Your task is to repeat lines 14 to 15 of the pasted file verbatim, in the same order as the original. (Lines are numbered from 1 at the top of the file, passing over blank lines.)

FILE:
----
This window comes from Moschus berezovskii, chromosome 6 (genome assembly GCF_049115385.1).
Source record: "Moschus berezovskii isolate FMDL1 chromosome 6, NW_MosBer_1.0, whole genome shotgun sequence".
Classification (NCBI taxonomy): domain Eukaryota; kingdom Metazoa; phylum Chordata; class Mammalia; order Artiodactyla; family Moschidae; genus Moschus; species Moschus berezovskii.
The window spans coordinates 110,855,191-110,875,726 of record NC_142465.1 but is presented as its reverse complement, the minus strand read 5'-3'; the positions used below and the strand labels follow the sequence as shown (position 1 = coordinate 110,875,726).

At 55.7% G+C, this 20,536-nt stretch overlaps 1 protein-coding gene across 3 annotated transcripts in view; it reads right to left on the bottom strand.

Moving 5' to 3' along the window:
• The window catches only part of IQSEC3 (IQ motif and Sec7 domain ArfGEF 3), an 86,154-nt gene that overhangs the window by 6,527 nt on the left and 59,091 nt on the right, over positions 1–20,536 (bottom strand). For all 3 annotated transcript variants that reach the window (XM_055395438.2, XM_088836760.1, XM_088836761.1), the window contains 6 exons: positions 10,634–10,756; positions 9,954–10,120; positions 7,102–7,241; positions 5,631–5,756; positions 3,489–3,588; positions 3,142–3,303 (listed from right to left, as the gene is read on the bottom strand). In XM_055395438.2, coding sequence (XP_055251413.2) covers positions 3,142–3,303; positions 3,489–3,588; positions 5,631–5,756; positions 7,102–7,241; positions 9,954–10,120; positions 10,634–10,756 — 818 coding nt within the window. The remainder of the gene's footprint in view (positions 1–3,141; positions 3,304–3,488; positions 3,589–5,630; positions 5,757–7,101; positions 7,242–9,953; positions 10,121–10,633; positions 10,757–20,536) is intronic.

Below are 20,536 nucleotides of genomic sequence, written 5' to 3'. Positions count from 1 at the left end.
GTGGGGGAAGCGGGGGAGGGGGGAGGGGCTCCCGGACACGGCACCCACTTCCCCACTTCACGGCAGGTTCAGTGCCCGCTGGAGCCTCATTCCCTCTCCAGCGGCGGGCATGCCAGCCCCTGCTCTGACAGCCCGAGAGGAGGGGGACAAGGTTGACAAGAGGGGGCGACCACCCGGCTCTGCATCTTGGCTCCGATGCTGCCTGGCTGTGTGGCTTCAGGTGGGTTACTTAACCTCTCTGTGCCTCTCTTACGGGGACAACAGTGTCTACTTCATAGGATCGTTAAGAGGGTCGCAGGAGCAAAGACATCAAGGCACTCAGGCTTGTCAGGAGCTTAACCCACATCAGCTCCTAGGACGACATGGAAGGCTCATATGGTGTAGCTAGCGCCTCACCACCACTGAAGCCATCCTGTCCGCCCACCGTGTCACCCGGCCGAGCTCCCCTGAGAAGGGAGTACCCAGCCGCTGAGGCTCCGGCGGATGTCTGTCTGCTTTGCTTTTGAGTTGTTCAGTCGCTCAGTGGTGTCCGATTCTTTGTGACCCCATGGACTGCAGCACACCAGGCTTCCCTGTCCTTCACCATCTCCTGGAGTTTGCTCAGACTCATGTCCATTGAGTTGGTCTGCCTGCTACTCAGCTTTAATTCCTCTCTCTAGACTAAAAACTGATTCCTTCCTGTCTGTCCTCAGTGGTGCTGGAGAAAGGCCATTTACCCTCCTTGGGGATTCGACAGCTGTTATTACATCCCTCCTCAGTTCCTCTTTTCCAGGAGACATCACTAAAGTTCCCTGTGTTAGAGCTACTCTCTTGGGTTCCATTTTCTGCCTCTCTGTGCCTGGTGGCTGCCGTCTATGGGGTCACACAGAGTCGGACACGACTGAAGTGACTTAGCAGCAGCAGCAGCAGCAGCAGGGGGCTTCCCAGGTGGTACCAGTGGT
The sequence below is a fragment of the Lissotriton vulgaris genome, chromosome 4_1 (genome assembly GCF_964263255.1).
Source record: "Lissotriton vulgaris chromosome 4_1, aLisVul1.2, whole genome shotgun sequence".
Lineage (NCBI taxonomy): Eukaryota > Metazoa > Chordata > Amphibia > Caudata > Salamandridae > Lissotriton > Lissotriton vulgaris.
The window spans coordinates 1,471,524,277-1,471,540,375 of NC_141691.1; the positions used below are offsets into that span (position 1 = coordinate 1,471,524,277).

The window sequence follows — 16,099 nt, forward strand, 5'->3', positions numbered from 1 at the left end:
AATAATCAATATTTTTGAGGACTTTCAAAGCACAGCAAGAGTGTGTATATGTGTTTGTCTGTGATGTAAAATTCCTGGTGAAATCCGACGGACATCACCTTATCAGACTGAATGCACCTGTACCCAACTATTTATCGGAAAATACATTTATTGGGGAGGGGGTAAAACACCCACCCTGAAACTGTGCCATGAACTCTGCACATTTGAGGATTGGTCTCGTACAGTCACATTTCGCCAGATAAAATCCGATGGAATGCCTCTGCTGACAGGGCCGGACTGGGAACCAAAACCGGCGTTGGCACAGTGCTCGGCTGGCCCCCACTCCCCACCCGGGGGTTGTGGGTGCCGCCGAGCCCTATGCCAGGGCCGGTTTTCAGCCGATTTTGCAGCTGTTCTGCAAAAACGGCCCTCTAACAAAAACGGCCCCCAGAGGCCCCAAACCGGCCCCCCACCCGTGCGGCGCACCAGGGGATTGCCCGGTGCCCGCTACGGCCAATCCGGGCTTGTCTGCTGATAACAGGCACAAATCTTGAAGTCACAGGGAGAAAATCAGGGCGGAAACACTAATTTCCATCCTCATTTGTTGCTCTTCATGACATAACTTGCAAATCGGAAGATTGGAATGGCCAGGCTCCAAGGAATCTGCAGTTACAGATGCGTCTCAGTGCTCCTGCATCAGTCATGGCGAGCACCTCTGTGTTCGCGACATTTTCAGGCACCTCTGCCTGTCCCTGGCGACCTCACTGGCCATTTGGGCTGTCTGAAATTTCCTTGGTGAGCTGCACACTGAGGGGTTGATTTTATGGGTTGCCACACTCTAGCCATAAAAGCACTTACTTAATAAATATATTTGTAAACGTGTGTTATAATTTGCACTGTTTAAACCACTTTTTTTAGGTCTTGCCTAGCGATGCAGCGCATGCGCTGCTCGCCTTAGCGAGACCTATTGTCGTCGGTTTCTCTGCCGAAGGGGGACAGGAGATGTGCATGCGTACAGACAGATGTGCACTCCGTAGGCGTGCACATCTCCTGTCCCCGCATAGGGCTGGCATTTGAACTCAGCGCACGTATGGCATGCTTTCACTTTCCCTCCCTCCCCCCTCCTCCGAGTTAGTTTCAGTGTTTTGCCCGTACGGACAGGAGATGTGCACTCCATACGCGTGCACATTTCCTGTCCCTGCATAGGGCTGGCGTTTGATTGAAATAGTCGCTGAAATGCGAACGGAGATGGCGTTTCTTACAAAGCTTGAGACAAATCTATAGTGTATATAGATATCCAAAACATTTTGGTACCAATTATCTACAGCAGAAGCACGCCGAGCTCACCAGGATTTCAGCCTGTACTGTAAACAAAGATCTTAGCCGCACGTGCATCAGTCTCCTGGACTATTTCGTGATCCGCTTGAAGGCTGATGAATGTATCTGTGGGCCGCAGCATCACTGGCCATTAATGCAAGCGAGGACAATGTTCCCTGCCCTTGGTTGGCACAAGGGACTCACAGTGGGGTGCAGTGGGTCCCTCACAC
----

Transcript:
The window sequence follows — 16,099 nt, forward strand, 5'->3', positions numbered from 1 at the left end:
AATAATCAATATTTTTGAGGACTTTCAAAGCACAGCAAGAGTGTGTATATGTGTTTGTCTGTGATGTAAAATTCCTGGTGAAATCCGACGGACATCACCTTATCAGACTGAATGCACCTGTACCCAACTATTTATCGGAAAATACATTTATTGGGGAGGGGGTAAAACACCCACCCTGAAACTGTGCCATGAACTCTGCACATTTGAGGATTGGTCTCGTACAGTCACATTTCGCCAGATAAAATCCGATGGAATGCCTCTGCTGACAGGGCCGGACTGGGAACCAAAACCGGCGTTGGCACAGTGCTCGGCTGGCCCCCACTCCCCACCCGGGGGTTGTGGGTGCCGCCGAGCCCTATGCCAGGGCCGGTTTTCAGCCGATTTTGCAGCTGTTCTGCAAAAACGGCCCTCTAACAAAAACGGCCCCCAGAGGCCCCAAACCGGCCCCCCACCCGTGCGGCGCACCAGGGGATTGCCCGGTGCCCGCTACGGCCAATCCGGGCTTGTCTGCTGATAACAGGCACAAATCTTGAAGTCACAGGGAGAAAATCAGGGCGGAAACACTAATTTCCATCCTCATTTGTTGCTCTTCATGACATAACTTGCAAATCGGAAGATTGGAATGGCCAGGCTCCAAGGAATCTGCAGTTACAGATGCGTCTCAGTGCTCCTGCATCAGTCATGGCGAGCACCTCTGTGTTCGCGACATTTTCAGGCACCTCTGCCTGTCCCTGGCGACCTCACTGGCCATTTGGGCTGTCTGAAATTTCCTTGGTGAGCTGCACACTGAGGGGTTGATTTTATGGGTTGCCACACTCTAGCCATAAAAGCACTTACTTAATAAATATATTTGTAAACGTGTGTTATAATTTGCACTGTTTAAACCACTTTTTTTAGGTCTTGCCTAGCGATGCAGCGCATGCGCTGCTCGCCTTAGCGAGACCTATTGTCGTCGGTTTCTCTGCCGAAGGGGGACAGGAGATGTGCATGCGTACAGACAGATGTGCACTCCGTAGGCGTGCACATCTCCTGTCCCCGCATAGGGCTGGCATTTGAACTCAGCGCACGTATGGCATGCTTTCACTTTCCCTCCCTCCCCCCTCCTCCGAGTTAGTTTCAGTGTTTTGCCCGTACGGACAGGAGATGTGCACTCCATACGCGTGCACATTTCCTGTCCCTGCATAGGGCTGGCGTTTGATTGAAATAGTCGCTGAAATGCGAACGGAGATGGCGTTTCTTACAAAGCTTGAGACAAATCTATAGTGTATATAGATATCCAAAACATTTTGGTACCAATTATCTACAGCAGAAGCACGCCGAGCTCACCAGGATTTCAGCCTGTACTGTAAACAAAGATCTTAGCCGCACGTGCATCAGTCTCCTGGACTATTTCGTGATCCGCTTGAAGGCTGATGAATGTATCTGTGGGCCGCAGCATCACTGGCCATTAATGCAAGCGAGGACAATGTTCCCTGCCCTTGGTTGGCACAAGGGACTCACAGTGGGGTGCAGTGGGTCCCTCACAC